North York Moors Walk
Rievaulx Bridge & Wass from Cold Kirby
|Ordnance Survey Explorer OL26||Sheet Map||1:25k||BUY|
|Anquet OS Explorer OL26||Digital Map||1:25k||BUY|
|Ordnance Survey Landranger 100||Sheet Map||1:50k||BUY|
|Anquet OS Landranger 100||Digital Map||1:50k||BUY|
It is recommended you take a map. The preferred scale is 1:25k.
Walk Route Description
A further stage on the series of circular walks on the theme of the Cleveland Way, this takes in a short section of the Cleveland Way between Cold Kirby and Rievaulx Bridge but it then comes back on the "southern brow" or bank that the CW has been following southwards from Roseberry Topping and that continues in this walk from Sutton Bank towards Oswaldkirk and features some of the scenic highlights within the North York Moors National Park
There is space to park on the roads in Cold Kirby (Grid ref. SE532845) - but avoid blocking any of the farm or house entrances. It is an interesting village that seems to be made up of a series of farms laid out as a village.
Follow the CW sign along the road then down the bank to the right of the church. Go up to the right then turn left on to Low Field Lane. When this peters out continue straight ahead, through a gate and down a gulley - still signposted as the CW. At the meeting with a track, in front of Callister Wood, turn left and then right at the next junction of paths.
When the track turns to the right go off to the left to cross the stepping stones over the stream then walk along Bridge Road with the Nettle Dale ponds on your left. Turn left at the road and continue on to Rievaulx Bridge - which will be the start for the final section of CW walks.
Go back along the road past Ashberry Farm then turn off left on a public bridleway heading up towards Hags Wood. Looking back there is a good view of Rievaulx. Just before Scrawton Croft take the path on the right which is signposted as a public bridleway. After climbing steeply uphill the track splits into two parallel tracks - one through the edge of the wood on the right and the other at the edge of the fields on your right. Take either as they join up again at the top of Seamer Howl.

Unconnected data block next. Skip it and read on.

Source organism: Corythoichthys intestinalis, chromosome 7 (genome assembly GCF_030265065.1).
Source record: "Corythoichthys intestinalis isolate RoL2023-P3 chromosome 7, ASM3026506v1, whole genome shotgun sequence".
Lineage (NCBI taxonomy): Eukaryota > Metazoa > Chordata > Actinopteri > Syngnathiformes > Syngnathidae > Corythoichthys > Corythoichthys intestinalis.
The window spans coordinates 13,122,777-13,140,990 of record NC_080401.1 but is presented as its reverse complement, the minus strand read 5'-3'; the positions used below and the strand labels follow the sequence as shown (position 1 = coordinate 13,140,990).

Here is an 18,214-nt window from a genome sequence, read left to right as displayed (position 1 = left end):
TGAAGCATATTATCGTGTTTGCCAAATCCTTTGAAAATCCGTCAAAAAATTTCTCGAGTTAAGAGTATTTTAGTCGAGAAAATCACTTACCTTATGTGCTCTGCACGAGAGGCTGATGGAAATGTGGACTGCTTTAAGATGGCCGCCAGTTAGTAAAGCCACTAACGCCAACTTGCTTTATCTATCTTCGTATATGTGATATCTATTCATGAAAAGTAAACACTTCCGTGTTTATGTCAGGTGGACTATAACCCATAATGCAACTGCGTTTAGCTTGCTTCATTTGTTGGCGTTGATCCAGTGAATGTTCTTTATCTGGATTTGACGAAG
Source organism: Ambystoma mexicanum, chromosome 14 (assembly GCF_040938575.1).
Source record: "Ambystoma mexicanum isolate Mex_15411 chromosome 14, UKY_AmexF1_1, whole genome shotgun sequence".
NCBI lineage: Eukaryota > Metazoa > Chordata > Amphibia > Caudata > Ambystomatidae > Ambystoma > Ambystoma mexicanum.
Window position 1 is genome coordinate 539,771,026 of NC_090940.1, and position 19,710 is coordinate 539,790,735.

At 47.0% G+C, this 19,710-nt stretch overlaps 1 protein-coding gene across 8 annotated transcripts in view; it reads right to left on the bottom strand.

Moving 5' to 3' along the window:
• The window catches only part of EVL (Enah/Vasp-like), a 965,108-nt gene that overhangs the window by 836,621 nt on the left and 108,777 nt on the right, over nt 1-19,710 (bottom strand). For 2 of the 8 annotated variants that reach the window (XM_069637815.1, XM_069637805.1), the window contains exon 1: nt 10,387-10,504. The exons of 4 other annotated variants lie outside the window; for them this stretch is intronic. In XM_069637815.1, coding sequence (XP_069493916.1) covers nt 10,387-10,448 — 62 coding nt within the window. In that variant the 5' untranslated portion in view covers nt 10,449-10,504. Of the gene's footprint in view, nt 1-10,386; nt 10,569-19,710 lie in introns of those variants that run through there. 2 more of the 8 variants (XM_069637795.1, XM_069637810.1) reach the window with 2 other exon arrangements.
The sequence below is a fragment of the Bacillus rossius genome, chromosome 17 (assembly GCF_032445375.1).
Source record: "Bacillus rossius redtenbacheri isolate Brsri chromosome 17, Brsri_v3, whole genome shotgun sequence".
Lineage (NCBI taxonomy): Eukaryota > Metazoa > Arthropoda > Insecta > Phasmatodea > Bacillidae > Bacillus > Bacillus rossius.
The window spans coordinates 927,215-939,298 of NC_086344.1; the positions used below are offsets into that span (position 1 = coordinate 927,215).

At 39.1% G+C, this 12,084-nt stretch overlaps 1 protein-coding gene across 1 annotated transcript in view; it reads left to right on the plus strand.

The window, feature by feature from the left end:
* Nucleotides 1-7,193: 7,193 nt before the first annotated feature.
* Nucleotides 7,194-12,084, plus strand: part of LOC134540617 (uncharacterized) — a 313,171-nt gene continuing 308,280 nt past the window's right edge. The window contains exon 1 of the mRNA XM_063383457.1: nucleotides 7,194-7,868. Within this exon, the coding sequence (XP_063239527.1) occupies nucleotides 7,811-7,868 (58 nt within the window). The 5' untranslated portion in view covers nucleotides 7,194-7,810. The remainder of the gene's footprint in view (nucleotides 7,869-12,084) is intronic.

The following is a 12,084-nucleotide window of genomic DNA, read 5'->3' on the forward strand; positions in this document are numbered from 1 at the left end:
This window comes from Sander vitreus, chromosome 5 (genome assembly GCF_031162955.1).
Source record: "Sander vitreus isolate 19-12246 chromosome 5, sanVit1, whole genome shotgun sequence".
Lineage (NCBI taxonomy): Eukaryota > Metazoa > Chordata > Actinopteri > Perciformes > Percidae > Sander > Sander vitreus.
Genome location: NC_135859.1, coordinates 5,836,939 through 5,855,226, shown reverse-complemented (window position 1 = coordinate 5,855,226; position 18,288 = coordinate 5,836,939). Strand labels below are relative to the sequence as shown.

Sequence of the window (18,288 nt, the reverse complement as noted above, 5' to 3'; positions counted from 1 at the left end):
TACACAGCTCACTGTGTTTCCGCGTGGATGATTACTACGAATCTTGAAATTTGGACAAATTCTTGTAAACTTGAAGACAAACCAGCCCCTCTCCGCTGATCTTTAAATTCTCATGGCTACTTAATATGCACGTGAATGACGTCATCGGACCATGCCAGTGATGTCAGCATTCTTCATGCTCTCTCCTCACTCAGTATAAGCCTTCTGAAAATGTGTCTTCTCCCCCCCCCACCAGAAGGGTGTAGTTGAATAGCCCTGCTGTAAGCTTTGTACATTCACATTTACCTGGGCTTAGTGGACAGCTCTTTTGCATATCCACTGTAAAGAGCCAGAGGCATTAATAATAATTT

A well defined track goes off to the right - don't take it - keep to the top of the Claythwaite Rigg and bridleway markers and gates will be apparent in the next two field fences. Eventually you pick up the farm track that goes past High Lodge Deer Farm and come out onto the A170.
Turn right along the road then off left at the mile-marker into Byland Moor Plantation. The bridleway bends round to the right then continues straight on at a crossroads. The better path is the forestry track on the right which meets another, where you bear left, then continue back down to the bridleway just before you come out on the Wass Bank Road.
Turn right on the road and continue downhill into Wass. Turn right at the junction, away from the Wombwell Arms, and up the road towards Lund Farm. At the end of the track take the footpath straight ahead signposted to Cam Farm and the Observatory. After skirting the wood on your left, go over the stile at Blind Side Gill and follow the footpath on the left towards Cam Farm. When you meet the second forestry track the footpath is signposted up a bank - you can ignore that and just turn right on the track.